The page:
You may think it is a cheap shot, riding on the coattails of a bestselling book and movie . . . but how could I resist? And I am certainly not the first! Anyhow, we will cover 25 shades today and the other 25 in Part 2, next week.
I have been collecting comments on your pet peeves, unusual things you hear, etc.; the Fifty Shades of Grammar posts will be an entertaining (I hope) hodgepodge of some of those comments you have provided to me. So let’s get going, shall we?
Shade 1. One peeve I received was “people who have grammar peeves, and prescriptivists.” We prescriptivists are those grammar conservatives who believe there are rules to be followed (control freaks), as opposed to the descriptivists, who believe language is formed and changes according to how people talk; there are standard conventions, maybe, but not rules.
Shade 2. Some people are bothered by those who say “a myriad of” instead of just “myriad.” There are probably myriad reasons why.
Shade 3. This one is mine, although I have heard others mention it. It is so weird. You have heard it a zillion times, and you have probably used it: a whole nother. Since when is nother a word? I think it means “another whole” or “a whole other.” But that’s a whole nother story.
Shade 4. I always thought the saying was “all of the sudden.” Then, I edited some things that said “all of a sudden.” Which one is it? Most people say it is “all of a sudden.” I stand corrected. How about just suddenly?
Shade 5. Do you know how to spell out BBQ? I don’t think I did, and it was someone’s pet peeve. Barbecue. There is no q at all.
Shade 6. People using anxious when they really mean eager was a peeve. Anxious involves some fear or discomfort. Eager is ready to go!
Shade 7. Confusing chastity with celibacy was mentioned. Apparently priests have a vow of chastity, not celibacy.
Shade 8. There is a word converse. There is a word conversation. There is no word in between: conversate.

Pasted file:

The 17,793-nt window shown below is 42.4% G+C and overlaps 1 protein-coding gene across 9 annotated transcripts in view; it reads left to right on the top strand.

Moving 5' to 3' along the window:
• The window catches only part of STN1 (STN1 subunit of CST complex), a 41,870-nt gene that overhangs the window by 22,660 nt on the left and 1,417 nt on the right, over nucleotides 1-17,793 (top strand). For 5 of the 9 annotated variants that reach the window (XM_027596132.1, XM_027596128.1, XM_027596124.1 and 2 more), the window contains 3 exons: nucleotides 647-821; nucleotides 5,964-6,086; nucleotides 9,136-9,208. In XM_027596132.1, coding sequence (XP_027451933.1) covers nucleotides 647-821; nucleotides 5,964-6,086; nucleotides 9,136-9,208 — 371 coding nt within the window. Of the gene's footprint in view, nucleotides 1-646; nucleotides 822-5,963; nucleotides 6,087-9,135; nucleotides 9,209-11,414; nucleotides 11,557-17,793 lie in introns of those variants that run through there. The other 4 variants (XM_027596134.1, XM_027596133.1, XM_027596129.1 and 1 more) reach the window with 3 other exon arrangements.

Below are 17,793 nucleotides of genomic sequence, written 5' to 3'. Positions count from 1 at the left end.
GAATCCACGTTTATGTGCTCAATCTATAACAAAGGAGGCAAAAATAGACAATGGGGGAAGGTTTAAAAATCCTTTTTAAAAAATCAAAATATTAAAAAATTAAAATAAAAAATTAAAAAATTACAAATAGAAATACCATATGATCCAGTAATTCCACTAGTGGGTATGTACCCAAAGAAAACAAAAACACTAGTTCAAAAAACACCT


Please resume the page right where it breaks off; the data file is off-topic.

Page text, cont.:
Shade 9: Women have been noted to do this more than men do. Maybe not so much anymore. Women tend to end their statements as if they were questions?
Shade 10: Here is a rather unusual way of saying something. Here again, let me make it clear that we are not making fun of anyone, and that many of these pronunciations and ways to say things are regional, cultural, or whatever you would like to call it: Explain me instead of explain it to me. I think I have heard this one.
Shade 11. When someone says “Good for you?” are they really saying “I couldn’t care less what you are doing”?
Shade 12. Some people had a negative thing about grammar checkers. I personally have a negative thing about autocorrect.
Shade 13. Goed. Apparently more common among students. And I would think, young ones at that.
Shade 14. Lots of us loathe this one: Have went coming from educated people (it’s have gone.)
Shade 15. If someone does a complete turnaround, he or she did a 180, not a 360 (a 360 would mean they are at the same place as they were, doesn’t it?)
Shade 16. Misplaced prepositional phrases like “He was shot in the car.” Is that near the arm or the leg? And of course, misplaced participles. Here is a restaurant review someone saw: “Sitting on a bed of mashed potato, served with vegetables, I would have been impressed with that alone.” The commenter said he indeed would have been impressed seeing the reviewer sitting on a bed of mashed potatoes!
Shade 17. “I might could go.” Sounds like people from somewhere say this, but I don’t know where. Does anyone know?
Shade 18. This one is weird to me. I don’t know where it is said, but not in the United States: “I was sat in the chair” instead of “I was sitting in the chair,” and “I was stood in the corner” instead of “I was standing in the corner.”
Shade 19. “It begs the question” used instead of “It raises the question” irked someone.
Shade 20. Leaving out the article, which I know is British(??). “We visited him at hospital” instead of “at the hospital.” Does anyone know any rules about this one?
Shade 21: Meteorologists seemed to receive a lot of criticism about their speech. Here is one: “Let’s get a check on the weather” or “Let’s get a check of the weather” instead of just “Let’s check the weather.”
Shade 22: Starting a sentence with More important, rather than More importantly. More importantly can be a transition word, but more important is a comparison.
Shade 23. Revert back used by “professionals who should know better.” Can you revert forward?
Shade 24. You can “Save up to 50 percent and more.” 49? 50? more than 50? 49 and more than 50?
Shade 25. Schools using the word release instead of dismiss. I know this one to be true. We have early release days. Release, however, apparently applies to incarceration (and murder if you have read or seen The Giver, who coincidentally lives in a society that is only shades of gray.)
There you have it. Twenty-five shades of gray grammar this week, and twenty-five more shades of gray grammar next week. Have a colorful week!